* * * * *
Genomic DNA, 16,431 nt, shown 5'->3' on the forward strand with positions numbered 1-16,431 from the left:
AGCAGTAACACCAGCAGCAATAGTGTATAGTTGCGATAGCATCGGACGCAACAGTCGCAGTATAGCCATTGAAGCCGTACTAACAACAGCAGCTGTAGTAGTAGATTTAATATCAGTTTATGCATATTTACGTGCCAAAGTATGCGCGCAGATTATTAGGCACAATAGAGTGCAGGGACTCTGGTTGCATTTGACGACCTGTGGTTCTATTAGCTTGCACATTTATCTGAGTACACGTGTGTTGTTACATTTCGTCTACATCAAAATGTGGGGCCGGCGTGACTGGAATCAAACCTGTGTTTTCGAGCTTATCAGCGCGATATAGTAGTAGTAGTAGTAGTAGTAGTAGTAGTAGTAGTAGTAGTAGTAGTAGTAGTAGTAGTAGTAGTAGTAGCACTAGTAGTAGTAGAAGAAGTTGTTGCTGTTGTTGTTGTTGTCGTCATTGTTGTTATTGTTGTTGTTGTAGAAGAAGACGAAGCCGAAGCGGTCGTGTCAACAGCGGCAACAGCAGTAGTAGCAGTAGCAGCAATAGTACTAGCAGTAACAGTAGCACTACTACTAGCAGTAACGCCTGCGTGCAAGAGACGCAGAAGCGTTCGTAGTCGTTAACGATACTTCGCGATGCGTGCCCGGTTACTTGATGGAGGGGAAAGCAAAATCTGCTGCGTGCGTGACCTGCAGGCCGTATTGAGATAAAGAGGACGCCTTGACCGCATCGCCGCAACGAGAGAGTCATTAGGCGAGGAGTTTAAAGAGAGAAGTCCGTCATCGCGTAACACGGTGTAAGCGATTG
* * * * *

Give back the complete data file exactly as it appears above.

Genomic DNA, 16,431 nt, shown 5'->3' on the forward strand with positions numbered 1-16,431 from the left:
AGCAGTAACACCAGCAGCAATAGTGTATAGTTGCGATAGCATCGGACGCAACAGTCGCAGTATAGCCATTGAAGCCGTACTAACAACAGCAGCTGTAGTAGTAGATTTAATATCAGTTTATGCATATTTACGTGCCAAAGTATGCGCGCAGATTATTAGGCACAATAGAGTGCAGGGACTCTGGTTGCATTTGACGACCTGTGGTTCTATTAGCTTGCACATTTATCTGAGTACACGTGTGTTGTTACATTTCGTCTACATCAAAATGTGGGGCCGGCGTGACTGGAATCAAACCTGTGTTTTCGAGCTTATCAGCGCGATATAGTAGTAGTAGTAGTAGTAGTAGTAGTAGTAGTAGTAGTAGTAGTAGTAGTAGTAGTAGTAGTAGTAGTAGCACTAGTAGTAGTAGAAGAAGTTGTTGCTGTTGTTGTTGTTGTCGTCATTGTTGTTATTGTTGTTGTTGTAGAAGAAGACGAAGCCGAAGCGGTCGTGTCAACAGCGGCAACAGCAGTAGTAGCAGTAGCAGCAATAGTACTAGCAGTAACAGTAGCACTACTACTAGCAGTAACGCCTGCGTGCAAGAGACGCAGAAGCGTTCGTAGTCGTTAACGATACTTCGCGATGCGTGCCCGGTTACTTGATGGAGGGGAAAGCAAAATCTGCTGCGTGCGTGACCTGCAGGCCGTATTGAGATAAAGAGGACGCCTTGACCGCATCGCCGCAACGAGAGAGTCATTAGGCGAGGAGTTTAAAGAGAGAAGTCCGTCATCGCGTAACACGGTGTAAGCGATTG